I have the comp threaded on fully here and it is flush to the slide (no gap). I may have gotten the threads TOO good as I'm not sure there will be enough room for the Loctite, but time will tell. I cannot detect any play in the threads. It appears I will have about 5 to 8 thou between the breach face and the hood to work with to get the gap as minimal as I'm capable of. I've lost a bit of the fine motor skills over the last 20 years or so.
I thought I'd try one of those new fangled comp alignment reamers from PTG, but it measures at .416" which is WAY more clearance than I used to put in my competition garbage cans (round style). I was thinking more of like .408"? I've never had a bullet strike, but maybe I was overdoing it a bit. But I'll give it a go, and I guess I'll find out how efficient the comp is once I get to shoot it.
The last septum/front face of the comp is not to final dimension yet, and I will take it down to .2" once I get the comp-to-slide interface finalized so I can get the proper angle on it. Once fully fitted and profiled I don't think there are any external right angles anymore. Did I mention I've not tried one of these full profile comps before?
I've never run a profiling end mill either. Hopefully I won't break anything while I'm learning.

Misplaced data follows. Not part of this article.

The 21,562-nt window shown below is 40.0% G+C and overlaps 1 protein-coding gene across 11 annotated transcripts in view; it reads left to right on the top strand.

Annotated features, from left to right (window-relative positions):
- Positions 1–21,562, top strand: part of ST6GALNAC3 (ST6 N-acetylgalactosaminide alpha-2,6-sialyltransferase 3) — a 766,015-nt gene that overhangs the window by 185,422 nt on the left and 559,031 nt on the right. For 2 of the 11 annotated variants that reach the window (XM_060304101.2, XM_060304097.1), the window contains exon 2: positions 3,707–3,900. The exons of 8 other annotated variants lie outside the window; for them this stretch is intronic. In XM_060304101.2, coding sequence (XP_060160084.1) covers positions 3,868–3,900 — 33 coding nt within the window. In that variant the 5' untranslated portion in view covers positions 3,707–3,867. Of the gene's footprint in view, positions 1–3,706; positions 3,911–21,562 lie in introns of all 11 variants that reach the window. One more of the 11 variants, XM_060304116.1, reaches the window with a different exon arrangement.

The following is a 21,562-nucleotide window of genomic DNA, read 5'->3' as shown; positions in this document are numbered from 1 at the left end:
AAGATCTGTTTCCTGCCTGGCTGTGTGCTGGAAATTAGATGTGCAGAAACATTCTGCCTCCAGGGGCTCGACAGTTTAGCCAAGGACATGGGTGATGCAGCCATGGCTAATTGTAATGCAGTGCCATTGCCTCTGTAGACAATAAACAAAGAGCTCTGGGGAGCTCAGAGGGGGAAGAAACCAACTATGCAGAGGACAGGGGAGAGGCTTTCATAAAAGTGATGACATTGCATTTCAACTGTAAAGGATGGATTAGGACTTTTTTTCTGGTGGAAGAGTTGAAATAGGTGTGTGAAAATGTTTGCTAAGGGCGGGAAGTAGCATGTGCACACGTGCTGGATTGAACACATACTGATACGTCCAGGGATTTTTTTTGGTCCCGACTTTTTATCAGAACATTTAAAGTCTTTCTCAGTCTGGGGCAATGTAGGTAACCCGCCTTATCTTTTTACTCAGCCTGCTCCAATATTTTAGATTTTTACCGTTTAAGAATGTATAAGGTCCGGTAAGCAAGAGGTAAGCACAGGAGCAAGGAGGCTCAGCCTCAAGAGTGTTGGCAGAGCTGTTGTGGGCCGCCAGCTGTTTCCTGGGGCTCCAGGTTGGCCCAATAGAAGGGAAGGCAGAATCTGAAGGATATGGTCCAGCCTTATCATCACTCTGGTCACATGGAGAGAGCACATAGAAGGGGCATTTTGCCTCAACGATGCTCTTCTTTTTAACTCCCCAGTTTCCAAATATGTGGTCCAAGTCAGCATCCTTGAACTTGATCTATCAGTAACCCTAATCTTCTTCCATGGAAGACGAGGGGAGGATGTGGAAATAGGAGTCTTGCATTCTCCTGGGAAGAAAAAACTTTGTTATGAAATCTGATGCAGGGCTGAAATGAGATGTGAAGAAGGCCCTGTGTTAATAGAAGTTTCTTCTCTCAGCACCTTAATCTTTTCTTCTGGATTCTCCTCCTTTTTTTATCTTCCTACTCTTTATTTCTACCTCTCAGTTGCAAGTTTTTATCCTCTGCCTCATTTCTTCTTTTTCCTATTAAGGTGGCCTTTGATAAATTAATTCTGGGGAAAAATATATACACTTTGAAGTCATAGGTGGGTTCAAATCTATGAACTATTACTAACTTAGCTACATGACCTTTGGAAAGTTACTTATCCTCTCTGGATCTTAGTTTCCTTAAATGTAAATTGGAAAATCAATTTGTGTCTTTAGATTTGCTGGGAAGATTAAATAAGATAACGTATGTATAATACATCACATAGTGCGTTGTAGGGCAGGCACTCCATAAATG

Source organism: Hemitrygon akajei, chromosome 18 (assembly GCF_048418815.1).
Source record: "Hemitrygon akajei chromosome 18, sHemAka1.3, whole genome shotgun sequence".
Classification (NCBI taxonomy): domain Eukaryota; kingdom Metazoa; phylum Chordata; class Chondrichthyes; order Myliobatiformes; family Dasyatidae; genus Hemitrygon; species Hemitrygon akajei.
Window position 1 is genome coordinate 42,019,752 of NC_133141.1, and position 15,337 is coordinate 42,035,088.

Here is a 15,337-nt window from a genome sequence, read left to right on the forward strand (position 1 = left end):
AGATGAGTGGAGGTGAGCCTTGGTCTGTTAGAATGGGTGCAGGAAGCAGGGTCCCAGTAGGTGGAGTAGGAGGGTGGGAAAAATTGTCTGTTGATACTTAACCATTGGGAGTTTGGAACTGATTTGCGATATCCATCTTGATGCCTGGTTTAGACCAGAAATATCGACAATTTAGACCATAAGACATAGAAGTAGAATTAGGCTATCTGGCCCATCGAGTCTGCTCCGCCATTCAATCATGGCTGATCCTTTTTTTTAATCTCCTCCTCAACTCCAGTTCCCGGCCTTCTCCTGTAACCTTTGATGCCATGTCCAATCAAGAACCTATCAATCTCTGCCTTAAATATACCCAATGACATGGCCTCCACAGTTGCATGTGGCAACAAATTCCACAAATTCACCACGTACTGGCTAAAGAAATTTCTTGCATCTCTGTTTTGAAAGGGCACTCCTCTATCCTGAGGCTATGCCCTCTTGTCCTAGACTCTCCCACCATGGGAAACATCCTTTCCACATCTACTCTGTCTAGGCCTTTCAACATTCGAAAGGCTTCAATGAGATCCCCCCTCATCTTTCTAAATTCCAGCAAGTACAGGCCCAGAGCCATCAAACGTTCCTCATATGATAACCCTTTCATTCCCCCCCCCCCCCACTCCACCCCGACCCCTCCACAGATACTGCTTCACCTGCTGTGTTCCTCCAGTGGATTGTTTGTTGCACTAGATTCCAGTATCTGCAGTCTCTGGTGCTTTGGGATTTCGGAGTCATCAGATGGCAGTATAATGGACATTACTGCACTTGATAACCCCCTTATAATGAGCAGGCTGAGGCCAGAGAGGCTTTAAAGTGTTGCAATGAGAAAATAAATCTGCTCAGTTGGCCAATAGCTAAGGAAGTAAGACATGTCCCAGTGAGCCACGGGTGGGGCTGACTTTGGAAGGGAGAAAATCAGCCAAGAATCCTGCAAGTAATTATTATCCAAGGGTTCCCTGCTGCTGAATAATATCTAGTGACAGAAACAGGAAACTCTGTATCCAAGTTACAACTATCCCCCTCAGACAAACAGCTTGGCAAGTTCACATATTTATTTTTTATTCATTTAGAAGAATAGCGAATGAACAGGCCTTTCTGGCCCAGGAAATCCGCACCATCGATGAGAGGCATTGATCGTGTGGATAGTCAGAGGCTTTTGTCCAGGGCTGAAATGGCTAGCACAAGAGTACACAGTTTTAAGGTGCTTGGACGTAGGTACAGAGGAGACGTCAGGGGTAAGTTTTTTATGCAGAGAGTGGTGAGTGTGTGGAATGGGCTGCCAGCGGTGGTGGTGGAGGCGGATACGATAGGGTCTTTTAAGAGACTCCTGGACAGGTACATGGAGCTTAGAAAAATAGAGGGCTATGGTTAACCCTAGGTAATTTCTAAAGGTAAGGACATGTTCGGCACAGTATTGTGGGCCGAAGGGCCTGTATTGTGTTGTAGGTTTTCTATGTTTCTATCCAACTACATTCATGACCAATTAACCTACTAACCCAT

One of my first wide-body 1911s was built on a early aluminum para-ordnance .45 cal frame (steel didn't come out until almost a year later IIRC). The frame was rough, and the magazines pretty much junk, but I wanted to build a high-capacity gun for the USPSA sectionals in Mesa, AZ without resorting to 9mm major which the paid shooters were blowing up trying to get one to hold together. The .45 mags couldn't hold the 10mm auto, so after my mentor told me about a 'Centimeter' wildcat round, I decided to go with it and trimmed about 1000 pieces of 10mm brass to centimeter length. Used three chambers, .3" wide IIRC. Worked great, lots of shooters were checking out the gun and I even managed to get FTD on a couple of stages, beating Robby and Brian. Finished 3rd in Master Class. Not bad for a lefty shooting right handed (right eye is my master eye). Later when I was trying some really hot 'hunting' loads, a friend was shooting video and captured the muzzle of the gun actually dipping 'downwards' during recoil. But I also noticed that there was a significant amount of gasses following the bullet out the end of the comp. The 10mm Auto has a larger case, and more powder, so I figured that a extra port wouldn't hurt.